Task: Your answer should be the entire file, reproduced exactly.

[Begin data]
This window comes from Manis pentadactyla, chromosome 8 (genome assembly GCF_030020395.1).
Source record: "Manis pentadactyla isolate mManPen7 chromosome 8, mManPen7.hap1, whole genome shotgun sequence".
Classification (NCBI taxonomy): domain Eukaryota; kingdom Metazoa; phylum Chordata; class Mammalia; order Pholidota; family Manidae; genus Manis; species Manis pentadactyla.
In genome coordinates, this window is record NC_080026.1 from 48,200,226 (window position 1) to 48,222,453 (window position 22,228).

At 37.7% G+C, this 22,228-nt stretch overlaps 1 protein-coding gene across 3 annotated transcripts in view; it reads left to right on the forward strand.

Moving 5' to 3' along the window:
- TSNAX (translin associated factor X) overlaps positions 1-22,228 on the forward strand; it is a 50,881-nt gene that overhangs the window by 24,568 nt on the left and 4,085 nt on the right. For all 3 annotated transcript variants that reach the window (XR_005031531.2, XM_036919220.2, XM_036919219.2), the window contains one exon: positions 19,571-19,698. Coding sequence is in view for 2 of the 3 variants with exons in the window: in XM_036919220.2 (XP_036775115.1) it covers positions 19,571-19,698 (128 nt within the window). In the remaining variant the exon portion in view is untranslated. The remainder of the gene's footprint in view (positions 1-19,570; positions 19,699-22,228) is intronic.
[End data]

This window comes from Manis pentadactyla, chromosome 8 (genome assembly GCF_030020395.1).
Source record: "Manis pentadactyla isolate mManPen7 chromosome 8, mManPen7.hap1, whole genome shotgun sequence".
Classification (NCBI taxonomy): domain Eukaryota; kingdom Metazoa; phylum Chordata; class Mammalia; order Pholidota; family Manidae; genus Manis; species Manis pentadactyla.
In genome coordinates, this window is record NC_080026.1 from 48,200,226 (window position 1) to 48,222,453 (window position 22,228).

At 37.7% G+C, this 22,228-nt stretch overlaps 1 protein-coding gene across 3 annotated transcripts in view; it reads left to right on the forward strand.

Moving 5' to 3' along the window:
- TSNAX (translin associated factor X) overlaps positions 1-22,228 on the forward strand; it is a 50,881-nt gene that overhangs the window by 24,568 nt on the left and 4,085 nt on the right. For all 3 annotated transcript variants that reach the window (XR_005031531.2, XM_036919220.2, XM_036919219.2), the window contains one exon: positions 19,571-19,698. Coding sequence is in view for 2 of the 3 variants with exons in the window: in XM_036919220.2 (XP_036775115.1) it covers positions 19,571-19,698 (128 nt within the window). In the remaining variant the exon portion in view is untranslated. The remainder of the gene's footprint in view (positions 1-19,570; positions 19,699-22,228) is intronic.